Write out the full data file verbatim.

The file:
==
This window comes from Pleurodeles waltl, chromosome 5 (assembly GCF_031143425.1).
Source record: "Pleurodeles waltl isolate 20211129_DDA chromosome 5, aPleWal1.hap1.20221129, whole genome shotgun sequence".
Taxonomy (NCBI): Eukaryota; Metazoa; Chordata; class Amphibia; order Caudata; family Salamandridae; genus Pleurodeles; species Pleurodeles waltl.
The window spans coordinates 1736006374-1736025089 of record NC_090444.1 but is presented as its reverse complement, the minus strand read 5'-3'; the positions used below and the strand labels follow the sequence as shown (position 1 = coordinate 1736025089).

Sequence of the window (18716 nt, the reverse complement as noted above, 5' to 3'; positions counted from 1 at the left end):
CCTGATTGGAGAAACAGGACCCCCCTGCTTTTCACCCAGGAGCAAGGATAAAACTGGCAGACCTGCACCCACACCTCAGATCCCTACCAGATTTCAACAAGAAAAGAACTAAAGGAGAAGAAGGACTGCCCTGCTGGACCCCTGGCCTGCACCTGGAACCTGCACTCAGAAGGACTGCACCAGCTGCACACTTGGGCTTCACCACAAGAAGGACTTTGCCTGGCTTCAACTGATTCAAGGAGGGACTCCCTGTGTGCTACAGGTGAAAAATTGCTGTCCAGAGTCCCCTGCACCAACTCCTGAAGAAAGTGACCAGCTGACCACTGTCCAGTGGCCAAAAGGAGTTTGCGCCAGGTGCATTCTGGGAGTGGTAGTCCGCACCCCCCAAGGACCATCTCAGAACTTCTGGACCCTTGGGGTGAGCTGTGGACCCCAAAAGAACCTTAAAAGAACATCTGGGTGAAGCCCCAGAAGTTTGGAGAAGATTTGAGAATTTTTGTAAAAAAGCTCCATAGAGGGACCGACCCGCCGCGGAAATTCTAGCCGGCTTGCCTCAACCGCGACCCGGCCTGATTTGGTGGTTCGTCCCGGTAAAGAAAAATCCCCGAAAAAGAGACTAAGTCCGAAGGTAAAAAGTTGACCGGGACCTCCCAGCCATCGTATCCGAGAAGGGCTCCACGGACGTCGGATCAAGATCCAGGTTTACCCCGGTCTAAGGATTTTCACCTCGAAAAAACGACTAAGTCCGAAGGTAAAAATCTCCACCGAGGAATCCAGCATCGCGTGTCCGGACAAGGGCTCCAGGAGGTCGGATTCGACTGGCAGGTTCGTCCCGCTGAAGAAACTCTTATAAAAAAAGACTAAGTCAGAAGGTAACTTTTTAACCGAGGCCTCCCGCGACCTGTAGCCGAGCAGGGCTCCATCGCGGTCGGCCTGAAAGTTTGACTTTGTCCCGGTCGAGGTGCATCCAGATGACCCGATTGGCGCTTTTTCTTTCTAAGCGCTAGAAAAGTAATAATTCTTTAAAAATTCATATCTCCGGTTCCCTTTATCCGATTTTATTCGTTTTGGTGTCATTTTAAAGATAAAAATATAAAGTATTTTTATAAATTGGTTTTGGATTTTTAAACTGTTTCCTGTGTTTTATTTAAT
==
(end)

This window comes from Pleurodeles waltl, chromosome 5 (assembly GCF_031143425.1).
Source record: "Pleurodeles waltl isolate 20211129_DDA chromosome 5, aPleWal1.hap1.20221129, whole genome shotgun sequence".
Taxonomy (NCBI): Eukaryota; Metazoa; Chordata; class Amphibia; order Caudata; family Salamandridae; genus Pleurodeles; species Pleurodeles waltl.
The window spans coordinates 1736006374-1736025089 of record NC_090444.1 but is presented as its reverse complement, the minus strand read 5'-3'; the positions used below and the strand labels follow the sequence as shown (position 1 = coordinate 1736025089).

Sequence of the window (18716 nt, the reverse complement as noted above, 5' to 3'; positions counted from 1 at the left end):
CCTGATTGGAGAAACAGGACCCCCCTGCTTTTCACCCAGGAGCAAGGATAAAACTGGCAGACCTGCACCCACACCTCAGATCCCTACCAGATTTCAACAAGAAAAGAACTAAAGGAGAAGAAGGACTGCCCTGCTGGACCCCTGGCCTGCACCTGGAACCTGCACTCAGAAGGACTGCACCAGCTGCACACTTGGGCTTCACCACAAGAAGGACTTTGCCTGGCTTCAACTGATTCAAGGAGGGACTCCCTGTGTGCTACAGGTGAAAAATTGCTGTCCAGAGTCCCCTGCACCAACTCCTGAAGAAAGTGACCAGCTGACCACTGTCCAGTGGCCAAAAGGAGTTTGCGCCAGGTGCATTCTGGGAGTGGTAGTCCGCACCCCCCAAGGACCATCTCAGAACTTCTGGACCCTTGGGGTGAGCTGTGGACCCCAAAAGAACCTTAAAAGAACATCTGGGTGAAGCCCCAGAAGTTTGGAGAAGATTTGAGAATTTTTGTAAAAAAGCTCCATAGAGGGACCGACCCGCCGCGGAAATTCTAGCCGGCTTGCCTCAACCGCGACCCGGCCTGATTTGGTGGTTCGTCCCGGTAAAGAAAAATCCCCGAAAAAGAGACTAAGTCCGAAGGTAAAAAGTTGACCGGGACCTCCCAGCCATCGTATCCGAGAAGGGCTCCACGGACGTCGGATCAAGATCCAGGTTTACCCCGGTCTAAGGATTTTCACCTCGAAAAAACGACTAAGTCCGAAGGTAAAAATCTCCACCGAGGAATCCAGCATCGCGTGTCCGGACAAGGGCTCCAGGAGGTCGGATTCGACTGGCAGGTTCGTCCCGCTGAAGAAACTCTTATAAAAAAAGACTAAGTCAGAAGGTAACTTTTTAACCGAGGCCTCCCGCGACCTGTAGCCGAGCAGGGCTCCATCGCGGTCGGCCTGAAAGTTTGACTTTGTCCCGGTCGAGGTGCATCCAGATGACCCGATTGGCGCTTTTTCTTTCTAAGCGCTAGAAAAGTAATAATTCTTTAAAAATTCATATCTCCGGTTCCCTTTATCCGATTTTATTCGTTTTGGTGTCATTTTAAAGATAAAAATATAAAGTATTTTTATAAATTGGTTTTGGATTTTTAAACTGTTTCCTGTGTTTTATTTAAT